Many people suffer daily with bad digestion. From heart burn to constipation, these seemingly minor health problems can create major health difficulties if left untreated, or if the underlying issue is ‘covered up’ with long term use of pharmaceuticals.
Digestive disorders are so common, that many people who consume antacids in large quantities don’t even consider themselves to be suffering from a chronic digestive disorder.
Flatulence, tiredness after eating, heartburn, full feeling in the stomach after small amounts of food, bloating, pain, diarrhea, constipation, are common signs of chronic digestive disorders.
Victoria West Naturopath says that ‘Digestion is our cornerstone for good health’. To be truly healthy it is important to be able to digest and use the energy of the foods effectively to maintain our life and healthy ageing.
Diet therefore is pivotal to good digestive health. Just as there is no “one” herb for people’s digestive complaints, there is no “one” diet for everyone. Dietary advice underpins any good treatment programme. Victoria’s food philosophy is one of eating a variety of foods (eating broadly) and eating seasonal foods (eating widely). Eating the same foods every day tends to limit the types of bacteria we develop in our gut. This can lead to reduced capacity for digestion and enzyme production. A low diversity of gut bacteria (from eating the same thing every day for months and years) will limit the body’s healing and immune ability. In some cases of strict dieting (not eating a balanced protein to appropriate carbohydrate diet) can even limit reproductive ability in some extreme cases Victoria has seen
Phone Victoria West now – 9792 4248 to find your digestion solution
Eleven point plan for a healthy gut:
- Chewing your food well and mindfully. Do not eat when stressed, watching the news or in front of a scary movie. Chewing helps start the digestive process, particularly supportive in helping break down starches and carbohydrates
- If you are unwell or suffer from significant digestive issues, try eating a mono diet. This means you eat one type of food at a time. Eg If eating protein, do not add any other foods and allow 2 hours to elapse before having anything else. Do not eat fruit for 3 hours after protein. If eating salad or vegetables then you can eat 30 mins to 1 hour after these. Beware of brassica foods (cauli, broccoli, brussels) as these can cause wind and bloating. Phone to discuss a treatment protocol if this occurs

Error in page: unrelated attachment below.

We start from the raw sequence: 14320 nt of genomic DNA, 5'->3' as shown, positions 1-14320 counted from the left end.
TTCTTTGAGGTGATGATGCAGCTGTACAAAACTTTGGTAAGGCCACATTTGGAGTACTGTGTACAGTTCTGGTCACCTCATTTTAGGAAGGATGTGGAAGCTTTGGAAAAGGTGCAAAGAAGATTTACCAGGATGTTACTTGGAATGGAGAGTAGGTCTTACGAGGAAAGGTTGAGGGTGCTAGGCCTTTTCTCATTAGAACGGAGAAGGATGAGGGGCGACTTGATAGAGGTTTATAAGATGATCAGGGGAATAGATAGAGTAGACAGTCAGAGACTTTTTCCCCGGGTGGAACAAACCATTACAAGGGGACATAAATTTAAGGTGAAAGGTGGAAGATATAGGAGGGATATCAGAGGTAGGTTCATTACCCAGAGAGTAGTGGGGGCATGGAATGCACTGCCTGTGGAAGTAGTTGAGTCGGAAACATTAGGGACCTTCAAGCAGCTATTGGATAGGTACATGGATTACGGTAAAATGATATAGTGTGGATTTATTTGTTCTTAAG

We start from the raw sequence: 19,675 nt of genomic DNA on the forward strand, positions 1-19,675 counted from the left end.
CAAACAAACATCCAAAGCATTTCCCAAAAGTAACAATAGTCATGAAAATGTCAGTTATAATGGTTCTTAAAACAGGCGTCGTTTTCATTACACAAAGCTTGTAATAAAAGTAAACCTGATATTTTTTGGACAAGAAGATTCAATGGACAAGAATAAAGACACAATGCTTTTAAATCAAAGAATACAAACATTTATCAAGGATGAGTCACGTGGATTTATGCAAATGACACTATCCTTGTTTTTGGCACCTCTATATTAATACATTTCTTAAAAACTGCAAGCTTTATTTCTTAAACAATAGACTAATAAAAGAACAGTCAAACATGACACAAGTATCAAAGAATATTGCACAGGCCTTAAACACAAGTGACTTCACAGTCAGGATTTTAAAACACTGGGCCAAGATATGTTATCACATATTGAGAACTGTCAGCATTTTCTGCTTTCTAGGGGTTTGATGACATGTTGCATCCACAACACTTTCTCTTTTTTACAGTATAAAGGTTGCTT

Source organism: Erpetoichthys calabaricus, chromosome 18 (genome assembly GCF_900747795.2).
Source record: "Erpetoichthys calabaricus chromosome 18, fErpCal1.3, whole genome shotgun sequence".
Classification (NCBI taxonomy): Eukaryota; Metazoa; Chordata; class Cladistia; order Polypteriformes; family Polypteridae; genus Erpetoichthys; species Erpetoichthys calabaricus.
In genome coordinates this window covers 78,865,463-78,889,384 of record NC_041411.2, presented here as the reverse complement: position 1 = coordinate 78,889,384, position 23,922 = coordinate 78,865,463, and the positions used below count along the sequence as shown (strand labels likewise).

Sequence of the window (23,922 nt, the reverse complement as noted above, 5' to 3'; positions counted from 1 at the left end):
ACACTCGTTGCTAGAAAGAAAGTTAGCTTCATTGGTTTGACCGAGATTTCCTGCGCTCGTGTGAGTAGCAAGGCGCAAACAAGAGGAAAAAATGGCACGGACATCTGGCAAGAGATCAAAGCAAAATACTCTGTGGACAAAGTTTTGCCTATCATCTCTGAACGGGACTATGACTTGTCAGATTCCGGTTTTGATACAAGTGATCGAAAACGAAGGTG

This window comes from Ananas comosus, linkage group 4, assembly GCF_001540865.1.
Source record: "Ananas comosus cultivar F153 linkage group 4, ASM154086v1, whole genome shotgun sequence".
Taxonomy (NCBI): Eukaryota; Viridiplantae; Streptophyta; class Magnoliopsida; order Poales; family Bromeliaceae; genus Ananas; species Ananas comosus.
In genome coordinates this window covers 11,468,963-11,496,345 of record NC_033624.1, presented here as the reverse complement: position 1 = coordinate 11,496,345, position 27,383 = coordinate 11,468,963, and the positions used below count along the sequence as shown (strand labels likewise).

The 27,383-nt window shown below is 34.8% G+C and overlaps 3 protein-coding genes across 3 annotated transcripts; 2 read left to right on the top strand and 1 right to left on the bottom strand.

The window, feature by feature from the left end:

- Bone broth – to heal, seal and support the gut lining for repair and maintenance. The one proviso here is that bone broth is high in phosphorus, so if you are already ‘fiery’ person, please phone me first before doing a long stint on bone broth. Once a week for fiery people should be ok. For those who are feeling weak, tired, bone broth can be great. Use cautiously in overactive thyroid cases and seek medical advice
- Fermented foods – sauerkraut, Kim chi, kefir’s, kombucha’s. If you have significant gut issues, you may need to delay the introduction of fermented foods until you get some of the basic issues sorted.
- Blueberries – great for all things in the body but contribute to building a beneficial bacteria in the gut called Akermansia :)
- Digestive supports – peppermint, fennel and aniseed teas, Catmint, chamomile can all support digestion and help to reduce wind and bloating. Best to buy the leaf or flower rather than tea bags (which have usually been bleached!)
- Ginger – particularly if you are a cold person. Ginger helps to warm digestion and helps to move food more efficiently from the stomach into the small intestine
- Exercise is part of good gut routine. Fast walking (swinging arms a little), slight jog with walk, swimming, yoga, Tai chi, Qi Gong, rebouding – all help to stimulate the gut and lymphatic system that surrounds the gut
- Moving the bowel well and fully, every day with good food practices (eating broadly, widely), keeping up fluids to help your fibre move through the bowel effectively, exercise and also making sure you are having good essential fats in your diet (virgin olive oil on veg and salads, avocado (if no issues with general allergies), nuts seeds
- Keep emotions balanced with exercise, meditation and good sleep practices. Anger, frustration, grief, shock, trauma and stress will all affect the bowel (usually in different ways) so keeping emotions balanced helps with a great digestion and therefore health
- Reduce avoid: Sugar (toxic to gut and body), coffee. These all interrupt digestion and the microbiome diversity and health
As good as this 11 point plan is, getting expert advice to plan an approach that suits you is always advised.
For further information phone 9792 4248 or contact @ firstname.lastname@example.org
Youtube video link on digestion and how it works: